10.00 (17th)

(+6.0%)

(-6.0%)

(-16.0%)

Full sectoral breakdown

09.30 (18th)

-

-

-

First contraction since the Mao era

China’s official GDP figures have attracted a lot of scepticism, including from us, for being implausibly stable and overstating the underlying pace of growth. But officials’ willingness to publish extremely weak activity and spending figures for January and February suggests that they might allow GDP growth to turn negative too.

In particular, there was a sharp downturn in the monthly data on output in industry and services, which together make up 85% of GDP. (See Chart 6.) These series have so far always been good predictors of the pace of growth in these sectors shown by the GDP data. Given that the March figures are likely to be even weaker (see the previous data preview), the data are consistent with a double-digit contraction in Q1 GDP.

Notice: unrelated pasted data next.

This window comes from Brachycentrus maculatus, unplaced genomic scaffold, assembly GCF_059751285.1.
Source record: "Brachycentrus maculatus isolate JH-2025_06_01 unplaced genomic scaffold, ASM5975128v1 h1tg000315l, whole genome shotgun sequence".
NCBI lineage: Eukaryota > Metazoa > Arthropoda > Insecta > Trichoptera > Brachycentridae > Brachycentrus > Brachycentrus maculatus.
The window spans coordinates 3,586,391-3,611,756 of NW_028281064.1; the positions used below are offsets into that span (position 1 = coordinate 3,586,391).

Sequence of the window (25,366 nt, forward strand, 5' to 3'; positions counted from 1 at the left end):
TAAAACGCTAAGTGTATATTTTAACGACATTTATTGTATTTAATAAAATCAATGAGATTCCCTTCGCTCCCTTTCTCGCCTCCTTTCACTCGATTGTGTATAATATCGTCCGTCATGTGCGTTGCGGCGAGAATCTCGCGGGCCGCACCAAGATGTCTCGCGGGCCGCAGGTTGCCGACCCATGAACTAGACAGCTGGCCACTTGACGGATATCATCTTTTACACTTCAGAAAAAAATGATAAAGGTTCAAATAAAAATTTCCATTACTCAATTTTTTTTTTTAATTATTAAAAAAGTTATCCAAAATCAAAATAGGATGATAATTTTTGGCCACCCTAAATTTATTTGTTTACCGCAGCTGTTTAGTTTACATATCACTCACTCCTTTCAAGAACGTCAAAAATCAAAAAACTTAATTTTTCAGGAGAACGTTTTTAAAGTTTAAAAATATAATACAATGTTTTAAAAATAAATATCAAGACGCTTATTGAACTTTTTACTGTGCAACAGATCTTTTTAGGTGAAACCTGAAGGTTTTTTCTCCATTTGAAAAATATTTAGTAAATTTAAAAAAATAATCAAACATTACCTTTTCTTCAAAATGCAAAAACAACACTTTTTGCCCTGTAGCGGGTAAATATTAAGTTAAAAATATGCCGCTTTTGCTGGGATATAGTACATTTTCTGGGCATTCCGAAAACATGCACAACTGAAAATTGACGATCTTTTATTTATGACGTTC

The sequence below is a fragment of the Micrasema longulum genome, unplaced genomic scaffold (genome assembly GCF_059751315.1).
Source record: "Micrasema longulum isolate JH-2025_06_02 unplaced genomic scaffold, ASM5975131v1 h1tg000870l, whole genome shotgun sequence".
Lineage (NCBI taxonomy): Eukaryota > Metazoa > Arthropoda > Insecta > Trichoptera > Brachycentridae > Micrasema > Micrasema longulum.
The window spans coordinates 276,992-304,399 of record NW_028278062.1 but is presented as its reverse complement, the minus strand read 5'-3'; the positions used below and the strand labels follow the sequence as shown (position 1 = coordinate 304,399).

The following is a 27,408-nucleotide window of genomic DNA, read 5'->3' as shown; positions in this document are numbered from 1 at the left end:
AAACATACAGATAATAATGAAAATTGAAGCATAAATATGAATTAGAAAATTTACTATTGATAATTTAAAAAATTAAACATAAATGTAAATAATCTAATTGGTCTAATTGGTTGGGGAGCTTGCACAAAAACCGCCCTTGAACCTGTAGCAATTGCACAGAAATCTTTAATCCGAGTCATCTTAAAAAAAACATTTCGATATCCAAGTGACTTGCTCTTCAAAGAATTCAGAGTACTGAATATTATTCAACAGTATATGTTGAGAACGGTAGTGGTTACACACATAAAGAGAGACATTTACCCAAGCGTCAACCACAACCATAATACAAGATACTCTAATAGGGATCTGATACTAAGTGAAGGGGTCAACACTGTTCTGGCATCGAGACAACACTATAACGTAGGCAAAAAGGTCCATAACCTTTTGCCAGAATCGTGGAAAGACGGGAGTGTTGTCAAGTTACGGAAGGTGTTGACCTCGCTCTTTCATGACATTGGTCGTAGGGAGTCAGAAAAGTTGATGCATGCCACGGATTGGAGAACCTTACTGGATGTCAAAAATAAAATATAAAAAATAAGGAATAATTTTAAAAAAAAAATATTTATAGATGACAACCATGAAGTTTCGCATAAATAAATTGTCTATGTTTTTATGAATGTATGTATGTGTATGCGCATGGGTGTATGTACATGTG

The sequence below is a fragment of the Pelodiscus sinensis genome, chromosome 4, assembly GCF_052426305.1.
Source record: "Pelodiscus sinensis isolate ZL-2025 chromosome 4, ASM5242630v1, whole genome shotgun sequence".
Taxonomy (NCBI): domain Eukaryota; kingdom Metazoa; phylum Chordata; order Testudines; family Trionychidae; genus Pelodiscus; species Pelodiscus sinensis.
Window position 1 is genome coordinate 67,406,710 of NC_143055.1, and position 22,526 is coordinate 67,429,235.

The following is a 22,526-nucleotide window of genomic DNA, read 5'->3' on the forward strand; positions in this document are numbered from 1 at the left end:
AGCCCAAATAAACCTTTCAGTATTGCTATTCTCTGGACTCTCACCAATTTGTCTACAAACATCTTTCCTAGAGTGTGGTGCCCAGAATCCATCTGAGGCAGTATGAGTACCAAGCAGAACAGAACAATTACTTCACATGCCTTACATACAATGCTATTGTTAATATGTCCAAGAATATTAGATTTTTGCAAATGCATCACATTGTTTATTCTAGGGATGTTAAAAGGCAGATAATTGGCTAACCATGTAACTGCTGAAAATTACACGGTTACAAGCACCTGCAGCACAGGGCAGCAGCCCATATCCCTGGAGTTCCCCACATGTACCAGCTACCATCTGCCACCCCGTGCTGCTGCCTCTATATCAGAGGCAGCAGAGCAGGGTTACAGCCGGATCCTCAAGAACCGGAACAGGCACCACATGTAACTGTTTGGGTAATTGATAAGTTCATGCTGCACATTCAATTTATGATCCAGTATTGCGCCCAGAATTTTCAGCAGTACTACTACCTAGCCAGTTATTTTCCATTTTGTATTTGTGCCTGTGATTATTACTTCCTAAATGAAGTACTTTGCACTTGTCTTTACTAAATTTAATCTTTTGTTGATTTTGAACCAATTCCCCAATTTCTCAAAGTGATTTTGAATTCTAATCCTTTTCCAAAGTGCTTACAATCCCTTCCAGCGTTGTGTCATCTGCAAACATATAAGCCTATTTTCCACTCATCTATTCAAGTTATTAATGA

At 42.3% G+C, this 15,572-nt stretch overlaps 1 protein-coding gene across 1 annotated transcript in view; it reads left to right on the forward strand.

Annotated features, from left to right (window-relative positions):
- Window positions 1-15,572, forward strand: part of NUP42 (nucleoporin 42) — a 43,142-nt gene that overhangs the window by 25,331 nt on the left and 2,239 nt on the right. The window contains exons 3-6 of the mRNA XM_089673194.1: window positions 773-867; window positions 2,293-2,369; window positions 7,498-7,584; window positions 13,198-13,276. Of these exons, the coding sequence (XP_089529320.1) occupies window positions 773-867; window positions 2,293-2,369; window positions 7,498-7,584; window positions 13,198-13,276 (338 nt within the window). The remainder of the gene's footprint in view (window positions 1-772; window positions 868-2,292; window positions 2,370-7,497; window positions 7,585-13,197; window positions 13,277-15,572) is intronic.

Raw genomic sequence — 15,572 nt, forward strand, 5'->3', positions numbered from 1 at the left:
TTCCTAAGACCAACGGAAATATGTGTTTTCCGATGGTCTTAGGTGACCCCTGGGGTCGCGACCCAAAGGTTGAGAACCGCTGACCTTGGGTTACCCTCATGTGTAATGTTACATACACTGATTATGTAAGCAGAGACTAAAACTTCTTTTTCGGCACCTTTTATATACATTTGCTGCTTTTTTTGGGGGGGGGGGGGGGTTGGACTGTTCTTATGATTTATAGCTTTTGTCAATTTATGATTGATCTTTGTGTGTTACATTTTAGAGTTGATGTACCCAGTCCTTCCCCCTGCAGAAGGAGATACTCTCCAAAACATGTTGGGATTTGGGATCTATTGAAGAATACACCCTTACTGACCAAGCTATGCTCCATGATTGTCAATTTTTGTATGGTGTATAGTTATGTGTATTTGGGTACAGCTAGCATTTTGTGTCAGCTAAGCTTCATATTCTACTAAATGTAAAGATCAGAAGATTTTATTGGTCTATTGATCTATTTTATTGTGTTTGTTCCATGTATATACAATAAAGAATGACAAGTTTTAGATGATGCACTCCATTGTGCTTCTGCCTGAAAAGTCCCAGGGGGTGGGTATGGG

The GDP breakdown is released a day after the headline data and contains some useful information. In particular, the breakdown covering services provides insight into the performance of key sectors such as tech and commercial services, for which high-frequency macro data are hard to come by.

Chart 6: Industry and Services Activity (% y/y)

Sources: CEIC, Wind, Capital Economics


Economic Diary & Forecasts

Upcoming Events and Data Releases

Date

Country

Release/Indicator/Event

Time (China)

Previous*

Median*

CE Forecasts*

April

Fri 10th

HK

Good Friday (National Holiday)

-

-

-

-

Chn

Producer Prices (Mar.)

09.30

(-0.4%)

(-1.1%)

(-0.9%)

Chn

Consumer Prices (Mar.)

09.30

(+5.2%)

(+4.9%)

(+4.3%)

Sat 11th

HK

Day After Good Friday (National Holiday)